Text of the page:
This curiosity can also stimulate an interest in fine art; when Noble later purchased their own Haring T-shirt, they did so not at a commercial chain but at a Chicago museum featuring hundreds of artists from all walks of life.

From subway stop to Pop Shop

Keith Haring Pop Shop storefront.
Keith Haring’s Pop Shop on Lafayette Street in Manhattan remained open for 20 years. Photo by James Leynse/Corbis via Getty Images.

Born in Pennsylvania in 1958, Haring was inspired at a young age by classic cartoonists like Charles Schultz, Dr. Seuss, and Walt Disney animation. Those spirited and jaunty designs would later influence his graffiti art that enlivened New York City subways in the 1980s.

Drawing flying saucers and what became known as the Radiant Baby (an infant on all fours with rays emitting from its body), Haring’s artwork became a defining part of the Metropolitan Transportation Authority’s visual identity. For those who didn’t frequently encounter fine art, Haring gave everyday New Yorkers a way in.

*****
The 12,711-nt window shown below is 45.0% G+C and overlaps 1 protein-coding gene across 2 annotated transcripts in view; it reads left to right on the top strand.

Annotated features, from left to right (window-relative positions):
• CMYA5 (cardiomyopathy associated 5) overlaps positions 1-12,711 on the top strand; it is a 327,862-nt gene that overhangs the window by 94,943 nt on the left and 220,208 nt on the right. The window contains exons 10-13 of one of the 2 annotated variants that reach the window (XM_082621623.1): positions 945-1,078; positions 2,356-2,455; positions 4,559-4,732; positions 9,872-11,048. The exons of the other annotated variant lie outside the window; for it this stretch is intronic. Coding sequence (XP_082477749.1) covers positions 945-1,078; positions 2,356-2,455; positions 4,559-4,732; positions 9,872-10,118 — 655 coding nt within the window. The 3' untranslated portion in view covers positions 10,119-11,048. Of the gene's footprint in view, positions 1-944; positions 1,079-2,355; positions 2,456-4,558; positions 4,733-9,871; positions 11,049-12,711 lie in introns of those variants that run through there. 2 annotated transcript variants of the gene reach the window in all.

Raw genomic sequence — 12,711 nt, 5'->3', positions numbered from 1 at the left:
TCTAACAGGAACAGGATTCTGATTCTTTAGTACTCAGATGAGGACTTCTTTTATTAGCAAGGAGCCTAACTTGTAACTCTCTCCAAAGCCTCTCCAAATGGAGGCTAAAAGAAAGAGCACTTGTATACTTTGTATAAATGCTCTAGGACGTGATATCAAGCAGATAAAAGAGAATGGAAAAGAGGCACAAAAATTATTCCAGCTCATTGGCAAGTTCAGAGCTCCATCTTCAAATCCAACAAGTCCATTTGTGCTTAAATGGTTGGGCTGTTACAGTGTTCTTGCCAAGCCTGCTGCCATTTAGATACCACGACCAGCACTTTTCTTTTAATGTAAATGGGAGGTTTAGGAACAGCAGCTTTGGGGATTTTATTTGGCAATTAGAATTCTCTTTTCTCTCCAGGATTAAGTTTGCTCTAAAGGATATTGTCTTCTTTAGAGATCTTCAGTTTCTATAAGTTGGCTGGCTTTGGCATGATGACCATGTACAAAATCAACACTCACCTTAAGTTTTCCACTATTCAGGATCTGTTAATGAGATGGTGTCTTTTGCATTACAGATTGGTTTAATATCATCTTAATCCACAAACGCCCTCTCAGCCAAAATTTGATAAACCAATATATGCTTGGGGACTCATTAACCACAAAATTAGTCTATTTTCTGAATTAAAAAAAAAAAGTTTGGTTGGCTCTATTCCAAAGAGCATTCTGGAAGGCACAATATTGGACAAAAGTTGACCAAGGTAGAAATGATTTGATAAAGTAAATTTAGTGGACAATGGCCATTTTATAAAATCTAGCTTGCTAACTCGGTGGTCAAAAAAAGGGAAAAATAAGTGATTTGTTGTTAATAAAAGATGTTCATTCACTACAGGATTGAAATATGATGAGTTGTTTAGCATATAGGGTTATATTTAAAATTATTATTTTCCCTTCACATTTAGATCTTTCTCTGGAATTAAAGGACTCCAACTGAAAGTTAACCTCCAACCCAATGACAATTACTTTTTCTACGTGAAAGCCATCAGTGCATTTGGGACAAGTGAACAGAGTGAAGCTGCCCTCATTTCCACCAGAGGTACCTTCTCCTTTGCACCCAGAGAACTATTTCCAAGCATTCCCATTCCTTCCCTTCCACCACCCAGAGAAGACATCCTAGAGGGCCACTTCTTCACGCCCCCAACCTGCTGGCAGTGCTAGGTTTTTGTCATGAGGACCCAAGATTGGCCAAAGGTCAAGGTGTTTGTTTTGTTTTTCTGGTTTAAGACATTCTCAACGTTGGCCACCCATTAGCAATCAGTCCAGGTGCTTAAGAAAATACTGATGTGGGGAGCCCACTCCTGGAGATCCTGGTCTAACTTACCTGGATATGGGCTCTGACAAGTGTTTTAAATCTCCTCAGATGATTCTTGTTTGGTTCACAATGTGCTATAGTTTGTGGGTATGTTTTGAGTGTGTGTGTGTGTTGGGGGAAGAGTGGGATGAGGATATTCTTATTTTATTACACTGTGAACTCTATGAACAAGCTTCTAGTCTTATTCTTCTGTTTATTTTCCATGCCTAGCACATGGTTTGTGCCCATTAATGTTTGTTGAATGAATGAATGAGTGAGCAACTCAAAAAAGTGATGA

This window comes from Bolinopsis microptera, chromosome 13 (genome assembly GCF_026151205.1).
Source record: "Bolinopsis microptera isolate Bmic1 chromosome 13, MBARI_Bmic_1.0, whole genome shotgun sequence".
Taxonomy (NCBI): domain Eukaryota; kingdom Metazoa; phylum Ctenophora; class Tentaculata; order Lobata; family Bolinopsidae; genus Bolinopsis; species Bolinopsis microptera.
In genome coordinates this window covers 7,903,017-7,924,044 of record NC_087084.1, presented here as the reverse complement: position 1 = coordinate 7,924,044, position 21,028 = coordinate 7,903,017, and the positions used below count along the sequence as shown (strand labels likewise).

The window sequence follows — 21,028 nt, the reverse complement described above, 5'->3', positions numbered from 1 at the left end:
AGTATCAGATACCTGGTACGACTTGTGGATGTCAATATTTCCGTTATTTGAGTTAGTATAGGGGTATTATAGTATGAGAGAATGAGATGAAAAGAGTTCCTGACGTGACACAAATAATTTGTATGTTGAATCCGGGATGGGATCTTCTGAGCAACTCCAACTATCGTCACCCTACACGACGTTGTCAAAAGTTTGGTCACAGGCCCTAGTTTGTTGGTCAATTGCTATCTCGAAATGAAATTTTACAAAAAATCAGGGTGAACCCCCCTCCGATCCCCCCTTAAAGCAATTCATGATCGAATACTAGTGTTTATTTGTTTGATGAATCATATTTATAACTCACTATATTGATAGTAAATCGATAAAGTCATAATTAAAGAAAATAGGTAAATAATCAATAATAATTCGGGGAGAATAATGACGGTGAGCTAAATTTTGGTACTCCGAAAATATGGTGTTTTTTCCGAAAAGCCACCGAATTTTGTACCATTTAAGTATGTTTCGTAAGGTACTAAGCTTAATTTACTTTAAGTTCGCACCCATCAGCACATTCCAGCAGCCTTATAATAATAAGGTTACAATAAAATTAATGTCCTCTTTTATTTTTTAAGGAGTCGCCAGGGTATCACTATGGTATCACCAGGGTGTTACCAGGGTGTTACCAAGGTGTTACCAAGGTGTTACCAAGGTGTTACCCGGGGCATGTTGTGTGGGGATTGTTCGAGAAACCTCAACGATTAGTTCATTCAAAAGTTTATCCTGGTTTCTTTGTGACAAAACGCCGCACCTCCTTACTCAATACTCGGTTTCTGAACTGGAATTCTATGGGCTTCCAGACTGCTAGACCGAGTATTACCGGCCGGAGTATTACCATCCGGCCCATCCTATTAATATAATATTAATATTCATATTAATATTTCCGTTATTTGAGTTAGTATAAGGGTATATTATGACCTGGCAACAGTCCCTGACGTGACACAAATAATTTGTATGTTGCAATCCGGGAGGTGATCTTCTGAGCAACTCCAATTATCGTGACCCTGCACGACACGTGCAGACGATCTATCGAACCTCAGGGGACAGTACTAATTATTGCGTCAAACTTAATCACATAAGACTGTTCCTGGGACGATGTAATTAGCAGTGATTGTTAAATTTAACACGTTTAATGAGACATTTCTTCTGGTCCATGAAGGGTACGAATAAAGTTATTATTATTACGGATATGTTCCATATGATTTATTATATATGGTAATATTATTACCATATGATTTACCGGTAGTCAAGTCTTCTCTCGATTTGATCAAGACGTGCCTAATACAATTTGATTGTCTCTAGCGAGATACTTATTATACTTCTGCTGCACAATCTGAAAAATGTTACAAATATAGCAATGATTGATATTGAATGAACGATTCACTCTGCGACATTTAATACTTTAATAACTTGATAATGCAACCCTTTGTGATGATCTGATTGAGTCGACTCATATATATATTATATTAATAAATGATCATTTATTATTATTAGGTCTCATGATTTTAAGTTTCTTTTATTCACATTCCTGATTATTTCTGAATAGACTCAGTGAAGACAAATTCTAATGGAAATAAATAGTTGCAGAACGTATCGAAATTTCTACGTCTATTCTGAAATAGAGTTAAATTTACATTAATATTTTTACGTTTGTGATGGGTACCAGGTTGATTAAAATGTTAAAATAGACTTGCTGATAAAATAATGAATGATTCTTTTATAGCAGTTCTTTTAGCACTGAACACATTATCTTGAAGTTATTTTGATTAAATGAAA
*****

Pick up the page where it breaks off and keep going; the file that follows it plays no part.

“He wanted to bring the museum to them,” said art dealer Tony Shafrazi in the 2008 documentary The Universe of Keith Haring.

Haring also used his platform to sketch genitalia, saying, “[I was] asserting my sexuality and forcing people to deal with it. I consciously flaunted the fact that I was interested in d**ks because I could.” These efforts and, later, his out-HIV-positive status helped destigmatize homosexuality and AIDS. Still, his 1987 HIV diagnosis came with social consequences. 

“I think he was shocked that the party invitations stopped,” Haring’s friend Kenny Scharf, a fellow artist, said.

Still, Haring’s popularity persisted thanks to his Pop Shop, which opened in downtown Manhattan the year before [in 1986] and became another way to widen access to art and his interest in activism. The retail location laid the groundwork for a global phenomenon through licensing agreements with the Keith Haring Foundation, which distributes grants to social service organizations, arts programs, and education.

Through this commercialization, Haring is recognized worldwide, but in New York, his merch inspires Gen Zers to dig deeper into the activist’s creative roots.

How to discover Keith Haring? It depends on where you live

A Keith Haring mural in Pisa, Italy.
A Keith Haring mural in Pisa, Italy. Photo by Radokukka/Getty Images.